The construction vehicle parked outside the offices of the Oak Ridge National Laboratory (ORNL) in Tennessee doesn’t belong to a local contractor.
It’s the world’s first-ever 3-D printed excavator project, produced at the U.S. Department of Energy’s manufacturing demonstration facility at the ORNL.
The drive to build the prototype began with a casual comment in 2014 when a member of the National Fluid Power Association threw out a challenge to Lonnie Love, who heads the 3-D printed excavator project with ORNL’s manufacturing systems research group.
“He said that he’d love for us to produce a 3-D printed excavator and have it ready for the 2017 CONEXPO trade show,” says Love. “I jokingly answered that if they would send us an excavator, we would see what we could do.”
After a Case New Holland backhoe excavator was delivered to the ORNL headquarters, Love committed himself to the project. Dubbed Project AME (Additive Manufactured Excavator) the three-year partnership united the efforts of the ORNL, the Association of Equipment Manufacturers, the National Fluid Power Association, the Center for Compact and Efficient Fluid Power and the National Science Foundation among other industry partners. The researchers also worked with students from the University of Illinois, the University of Minnesota, and Georgia Tech to create designs for the components.
“We examined the excavator and then looked at which major components we could reverse-engineer and replace in a way that would demonstrate the potential for large-scale additive manufacturing,” says Love.
Project AME focused on the excavator’s operator cab, hydraulic arm and heat exchanger. The cab was printed on the Cincinnati Incorporated Big Area Additive Manufacturing system in five hours using carbon fibre-reinforced ABS plastic. The 13-pound aluminum heat exchanger was printed on a Concept Laser X-line 1000 powder bed machine. The 400-pound hydraulic arm measures seven feet long, two feet across and a foot thick and was produced on a Wolf Robotics Wolf Pack printer over five days using low-cost steel.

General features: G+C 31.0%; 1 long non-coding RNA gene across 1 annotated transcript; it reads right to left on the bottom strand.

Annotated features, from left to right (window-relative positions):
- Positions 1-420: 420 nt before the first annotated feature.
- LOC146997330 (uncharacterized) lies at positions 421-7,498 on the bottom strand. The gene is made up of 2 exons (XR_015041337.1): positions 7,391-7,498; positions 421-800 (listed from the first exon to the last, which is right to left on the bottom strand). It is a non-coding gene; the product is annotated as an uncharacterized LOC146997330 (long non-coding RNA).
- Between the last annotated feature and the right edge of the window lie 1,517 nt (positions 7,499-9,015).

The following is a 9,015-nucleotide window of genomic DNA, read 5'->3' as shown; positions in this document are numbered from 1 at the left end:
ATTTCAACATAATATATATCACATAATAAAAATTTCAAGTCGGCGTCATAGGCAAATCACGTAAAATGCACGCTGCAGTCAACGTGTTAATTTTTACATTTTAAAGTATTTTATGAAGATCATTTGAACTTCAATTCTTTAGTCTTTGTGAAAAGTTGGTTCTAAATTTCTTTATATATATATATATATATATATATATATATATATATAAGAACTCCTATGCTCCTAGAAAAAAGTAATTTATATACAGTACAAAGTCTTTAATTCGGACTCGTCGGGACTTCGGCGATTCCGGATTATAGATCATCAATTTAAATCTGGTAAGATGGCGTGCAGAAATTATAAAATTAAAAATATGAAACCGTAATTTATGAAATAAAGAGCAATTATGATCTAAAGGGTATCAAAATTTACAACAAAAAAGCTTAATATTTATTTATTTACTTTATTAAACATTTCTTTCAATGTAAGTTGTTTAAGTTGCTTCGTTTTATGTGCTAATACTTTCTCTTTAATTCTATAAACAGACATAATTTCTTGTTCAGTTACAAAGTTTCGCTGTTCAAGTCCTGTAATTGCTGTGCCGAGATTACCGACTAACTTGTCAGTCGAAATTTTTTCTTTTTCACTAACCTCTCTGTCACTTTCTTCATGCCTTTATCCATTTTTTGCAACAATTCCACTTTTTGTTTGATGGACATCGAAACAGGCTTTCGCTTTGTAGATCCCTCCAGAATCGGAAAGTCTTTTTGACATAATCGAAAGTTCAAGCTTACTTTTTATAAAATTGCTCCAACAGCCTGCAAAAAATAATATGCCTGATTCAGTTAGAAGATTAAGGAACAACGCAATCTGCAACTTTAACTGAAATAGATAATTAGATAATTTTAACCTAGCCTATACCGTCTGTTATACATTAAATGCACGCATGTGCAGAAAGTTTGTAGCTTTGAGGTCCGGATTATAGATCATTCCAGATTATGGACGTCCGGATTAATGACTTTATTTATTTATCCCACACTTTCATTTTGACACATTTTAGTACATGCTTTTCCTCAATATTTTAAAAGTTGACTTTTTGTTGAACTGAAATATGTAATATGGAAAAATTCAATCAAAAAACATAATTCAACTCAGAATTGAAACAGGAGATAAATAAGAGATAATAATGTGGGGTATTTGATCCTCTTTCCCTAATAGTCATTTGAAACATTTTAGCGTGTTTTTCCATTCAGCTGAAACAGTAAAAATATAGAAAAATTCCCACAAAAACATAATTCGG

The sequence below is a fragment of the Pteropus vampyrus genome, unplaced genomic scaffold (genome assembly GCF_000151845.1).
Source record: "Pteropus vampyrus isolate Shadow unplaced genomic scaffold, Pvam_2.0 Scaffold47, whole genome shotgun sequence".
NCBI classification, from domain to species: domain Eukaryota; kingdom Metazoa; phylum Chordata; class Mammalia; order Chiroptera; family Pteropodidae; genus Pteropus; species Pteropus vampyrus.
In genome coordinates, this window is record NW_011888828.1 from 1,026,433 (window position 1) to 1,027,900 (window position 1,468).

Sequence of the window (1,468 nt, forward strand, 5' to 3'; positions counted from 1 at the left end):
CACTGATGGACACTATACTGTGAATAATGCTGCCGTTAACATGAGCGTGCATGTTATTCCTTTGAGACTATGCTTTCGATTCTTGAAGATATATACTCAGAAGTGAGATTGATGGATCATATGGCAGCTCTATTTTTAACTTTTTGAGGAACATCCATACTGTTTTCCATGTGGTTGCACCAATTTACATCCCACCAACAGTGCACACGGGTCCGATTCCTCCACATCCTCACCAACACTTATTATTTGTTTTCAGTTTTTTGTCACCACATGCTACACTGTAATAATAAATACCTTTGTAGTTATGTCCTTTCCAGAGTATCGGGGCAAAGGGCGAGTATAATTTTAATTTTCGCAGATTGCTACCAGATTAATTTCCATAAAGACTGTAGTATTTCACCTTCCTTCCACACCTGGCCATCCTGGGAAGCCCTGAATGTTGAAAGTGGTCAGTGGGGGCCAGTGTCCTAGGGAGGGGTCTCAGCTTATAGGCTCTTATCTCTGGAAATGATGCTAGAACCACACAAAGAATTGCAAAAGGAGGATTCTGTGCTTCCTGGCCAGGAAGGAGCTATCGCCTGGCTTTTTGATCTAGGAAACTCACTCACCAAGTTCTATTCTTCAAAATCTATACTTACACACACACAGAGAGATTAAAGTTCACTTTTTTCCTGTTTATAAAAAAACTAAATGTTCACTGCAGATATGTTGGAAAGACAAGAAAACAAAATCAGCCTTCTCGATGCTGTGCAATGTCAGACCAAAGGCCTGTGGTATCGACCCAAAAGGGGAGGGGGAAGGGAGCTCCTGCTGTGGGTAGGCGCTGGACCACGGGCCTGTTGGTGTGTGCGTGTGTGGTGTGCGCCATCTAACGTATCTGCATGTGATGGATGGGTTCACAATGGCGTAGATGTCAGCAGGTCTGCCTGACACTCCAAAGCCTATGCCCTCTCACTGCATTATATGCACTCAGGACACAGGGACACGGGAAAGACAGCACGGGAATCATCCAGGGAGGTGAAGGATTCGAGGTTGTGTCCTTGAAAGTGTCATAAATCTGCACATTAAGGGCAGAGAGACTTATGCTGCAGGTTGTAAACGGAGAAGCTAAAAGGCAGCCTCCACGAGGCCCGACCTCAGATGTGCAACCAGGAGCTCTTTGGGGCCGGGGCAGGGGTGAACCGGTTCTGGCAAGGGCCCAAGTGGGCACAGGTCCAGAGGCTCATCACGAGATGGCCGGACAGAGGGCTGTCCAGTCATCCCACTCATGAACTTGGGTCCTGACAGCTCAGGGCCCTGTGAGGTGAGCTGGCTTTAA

“The hydraulic arm represented a real innovation in large-scale additive manufacturing,” says Love. “We were also able to introduce some design improvements into the arm. We incorporated the metal tubing for hydraulic lines inside the arm structure, using the capabilities of the printer to produce complex designs.”
Following development of the initial designs, Project AME had a tight timeline of between eight and nine months to “grow” and install the parts required to deliver the prototype to the International Fluid Power Exposition and CONEXPO show in Las Vegas.
“We grew multiple versions of the components we were replacing and did a lot of technical testing,” says Love. “But to be honest, the first time we used the hydraulic arm to actually dig into the dirt was at the successful live demonstration onsite at CONEXPO.”
Love notes that additive manufacturing isn’t ready to take on mass production of manufactured parts any time soon, but it’s perfectly poised to handle small runs of high-complexity components of the type found in construction equipment.
“That could reduce production time and overall cost, using low-cost alloys like steel and aluminum,” says Love. “Employing additive manufacturing on demand could also eliminate the need to store or transport these parts. The key to leveraging 3-D printing is understanding where its strengths lie and for now that appears to be one-of-a-kind parts of high value that require long manufacturing lead times.”
The ORNL continues to improve on the design and efficiency of large-scale 3-D printing projects, including the production of smaller V8 engine blocks. Love notes the key to more widespread opportunities for additive manufacturing will be improving the speed at which the additive printers deposit material.
In the meantime, Project AME stands vigil in the parking lot at the ORNL.
“As a functional excavator, it doesn’t get lonely,” says Love. “Every now and then we’ll have someone go outside and use it to dig a hole.”